G d Birla is a great example of being a follower of Gandhiji. He was a visionary who has created such a value for the nation, and never displayed vulgarity of the wealth. CSR has to be within. It has to come from within each of those who are going to lead the industry in the future. We need to lose ourselves in those whom we have to serve, the society at large; nothing as satisfying as serving to the society.

Gandhiji is far more relevant today than at any other point in the past.

We need to go beyond the consumerist values prevalent today. We are acting like the locusts. We need to protect and preserve natural resources around us. We are binging unmitigated, without any constraints. Where will it take us?

We want to buy cars, more cars. In a society where substantial numbers are deprived, can we increase the disparity.

2. Model of development

India cannot prosper if rural India is left behind. Urbanization is inevitable. But at what rate? Are we destroying social values, culture and tradition. Are we able to adjust with the rapid urbanization.

The social fabric and cultural ethos is under enormous pressure. Neighbors do not know each other. Community involvement has to be promoted. Individual enterprise is important and is a corner stone of growth, but are we conscious of our social responsibility?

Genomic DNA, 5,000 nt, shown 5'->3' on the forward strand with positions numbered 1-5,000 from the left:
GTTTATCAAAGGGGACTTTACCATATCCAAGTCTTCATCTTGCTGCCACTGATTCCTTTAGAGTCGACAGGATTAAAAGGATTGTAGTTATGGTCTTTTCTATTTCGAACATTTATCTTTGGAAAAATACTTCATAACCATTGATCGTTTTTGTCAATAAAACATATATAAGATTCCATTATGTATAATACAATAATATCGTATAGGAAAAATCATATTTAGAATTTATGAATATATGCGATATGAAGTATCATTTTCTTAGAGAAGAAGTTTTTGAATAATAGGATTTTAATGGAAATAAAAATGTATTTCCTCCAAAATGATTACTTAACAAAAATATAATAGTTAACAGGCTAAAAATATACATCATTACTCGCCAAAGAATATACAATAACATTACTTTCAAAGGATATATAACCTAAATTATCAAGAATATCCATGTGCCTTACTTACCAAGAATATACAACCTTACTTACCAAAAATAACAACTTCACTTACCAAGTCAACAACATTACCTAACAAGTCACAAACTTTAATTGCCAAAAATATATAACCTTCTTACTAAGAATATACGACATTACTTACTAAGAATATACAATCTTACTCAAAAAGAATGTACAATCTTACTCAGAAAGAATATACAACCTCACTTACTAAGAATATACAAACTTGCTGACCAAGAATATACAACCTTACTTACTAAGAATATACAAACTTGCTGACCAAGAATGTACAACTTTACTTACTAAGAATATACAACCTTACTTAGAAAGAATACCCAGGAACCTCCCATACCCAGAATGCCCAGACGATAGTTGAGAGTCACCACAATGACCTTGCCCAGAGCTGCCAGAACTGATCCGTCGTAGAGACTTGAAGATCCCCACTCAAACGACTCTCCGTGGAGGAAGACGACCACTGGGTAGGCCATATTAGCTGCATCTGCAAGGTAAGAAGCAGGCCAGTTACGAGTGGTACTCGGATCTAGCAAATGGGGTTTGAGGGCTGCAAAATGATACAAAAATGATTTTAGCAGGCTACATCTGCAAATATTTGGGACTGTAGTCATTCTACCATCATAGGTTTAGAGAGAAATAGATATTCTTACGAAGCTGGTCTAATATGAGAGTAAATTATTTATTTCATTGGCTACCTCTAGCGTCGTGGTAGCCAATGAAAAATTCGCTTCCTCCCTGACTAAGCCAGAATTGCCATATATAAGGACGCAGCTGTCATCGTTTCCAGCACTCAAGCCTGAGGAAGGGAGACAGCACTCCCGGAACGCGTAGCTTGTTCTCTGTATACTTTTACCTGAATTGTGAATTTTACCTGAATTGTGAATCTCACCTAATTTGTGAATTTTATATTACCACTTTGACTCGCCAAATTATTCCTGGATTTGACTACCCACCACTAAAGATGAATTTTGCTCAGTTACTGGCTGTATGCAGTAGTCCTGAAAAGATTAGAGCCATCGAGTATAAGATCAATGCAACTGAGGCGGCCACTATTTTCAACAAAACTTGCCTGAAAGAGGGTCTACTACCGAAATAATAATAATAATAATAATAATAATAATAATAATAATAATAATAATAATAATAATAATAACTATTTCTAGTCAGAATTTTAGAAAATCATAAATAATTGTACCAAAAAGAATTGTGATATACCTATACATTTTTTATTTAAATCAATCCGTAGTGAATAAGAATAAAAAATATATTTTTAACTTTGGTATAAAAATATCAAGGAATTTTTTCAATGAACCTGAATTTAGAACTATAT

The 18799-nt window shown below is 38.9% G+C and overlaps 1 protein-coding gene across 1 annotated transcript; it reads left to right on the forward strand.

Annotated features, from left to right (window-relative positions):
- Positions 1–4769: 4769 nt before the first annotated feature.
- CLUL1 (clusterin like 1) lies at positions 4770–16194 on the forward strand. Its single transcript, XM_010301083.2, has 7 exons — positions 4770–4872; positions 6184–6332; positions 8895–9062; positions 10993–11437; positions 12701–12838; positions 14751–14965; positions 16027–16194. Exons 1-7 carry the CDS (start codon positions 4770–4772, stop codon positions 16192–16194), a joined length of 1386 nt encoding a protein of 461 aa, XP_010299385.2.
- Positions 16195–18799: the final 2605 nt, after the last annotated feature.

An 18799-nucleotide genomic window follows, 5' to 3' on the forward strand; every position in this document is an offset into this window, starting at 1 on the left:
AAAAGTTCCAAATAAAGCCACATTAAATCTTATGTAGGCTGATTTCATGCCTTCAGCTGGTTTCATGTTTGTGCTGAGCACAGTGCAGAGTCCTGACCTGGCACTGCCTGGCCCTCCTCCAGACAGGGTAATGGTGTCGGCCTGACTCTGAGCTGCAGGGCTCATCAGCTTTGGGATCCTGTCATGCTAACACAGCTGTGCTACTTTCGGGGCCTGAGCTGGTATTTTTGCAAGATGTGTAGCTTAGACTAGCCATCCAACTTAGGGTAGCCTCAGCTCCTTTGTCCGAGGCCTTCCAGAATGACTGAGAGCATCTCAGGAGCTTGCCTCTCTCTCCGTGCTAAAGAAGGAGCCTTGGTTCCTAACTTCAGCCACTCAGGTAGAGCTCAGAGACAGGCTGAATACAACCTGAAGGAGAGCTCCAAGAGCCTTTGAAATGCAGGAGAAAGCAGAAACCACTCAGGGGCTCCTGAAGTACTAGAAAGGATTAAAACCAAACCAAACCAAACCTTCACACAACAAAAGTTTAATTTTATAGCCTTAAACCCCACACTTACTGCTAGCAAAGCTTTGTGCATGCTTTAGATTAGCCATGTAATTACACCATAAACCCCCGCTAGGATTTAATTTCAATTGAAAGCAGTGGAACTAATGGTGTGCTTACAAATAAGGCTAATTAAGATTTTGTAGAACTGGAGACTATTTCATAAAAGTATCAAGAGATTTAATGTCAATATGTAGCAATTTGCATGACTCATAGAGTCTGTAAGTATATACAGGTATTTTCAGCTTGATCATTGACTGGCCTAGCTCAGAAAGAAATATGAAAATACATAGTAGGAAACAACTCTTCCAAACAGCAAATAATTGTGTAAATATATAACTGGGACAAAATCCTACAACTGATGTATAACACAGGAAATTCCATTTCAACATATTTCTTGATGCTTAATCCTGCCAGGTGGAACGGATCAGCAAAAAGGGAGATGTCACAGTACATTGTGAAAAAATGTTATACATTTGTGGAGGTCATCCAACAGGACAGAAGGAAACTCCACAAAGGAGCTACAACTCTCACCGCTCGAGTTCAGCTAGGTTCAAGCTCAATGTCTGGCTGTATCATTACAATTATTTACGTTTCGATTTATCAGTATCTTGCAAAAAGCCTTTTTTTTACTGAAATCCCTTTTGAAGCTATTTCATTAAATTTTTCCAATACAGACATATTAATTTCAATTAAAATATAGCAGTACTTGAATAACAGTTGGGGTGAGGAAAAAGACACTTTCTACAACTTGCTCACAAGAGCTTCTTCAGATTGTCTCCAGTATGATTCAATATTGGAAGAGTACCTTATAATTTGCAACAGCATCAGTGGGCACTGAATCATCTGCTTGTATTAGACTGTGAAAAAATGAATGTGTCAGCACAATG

3. Value of maintaining natural resources

“Mr Gandhi would you want India reach the level of prosperity as great Britain” was a question put to Mahatma Gandhi. Gandhiji responded -“Great Briton needed Half of the planet. How many planets do we need?” We cannot have a plan B, as there is no planet B.

4. The pattern of economic developement, in a subtle way. GDP is seen as the measure of growth. There a few significant things that if overseen then we are in the wrong direction

Speed is irrelevant if you are going in the wrong direction- Gandhi

5. Wildlife is decreasing in the jungle, but increasing in the cities? The more we prosper, the greater is our propensity towards profligacy and irreverence towards the nature and systems

6. Gandhi always was concerned with the underprivileged. Apply the test of what is the underprivileged going to receive? We are worse than most of the African countries.

Gandhiji spoke about holistic living –

– Keep focus on the benefit of the poor
– keep responsibility of the society in mind

7. India must emerge a pattern of sustainable development. We need to set an example. Each one of us has the responsibility. We are now a population of 9bn from 2bn in the beginning of 20th century. what do we pass on to the next generations..



1. Corporates and individuals know there is no planet B. we are losing cultural ethos. How do we work to facilitate?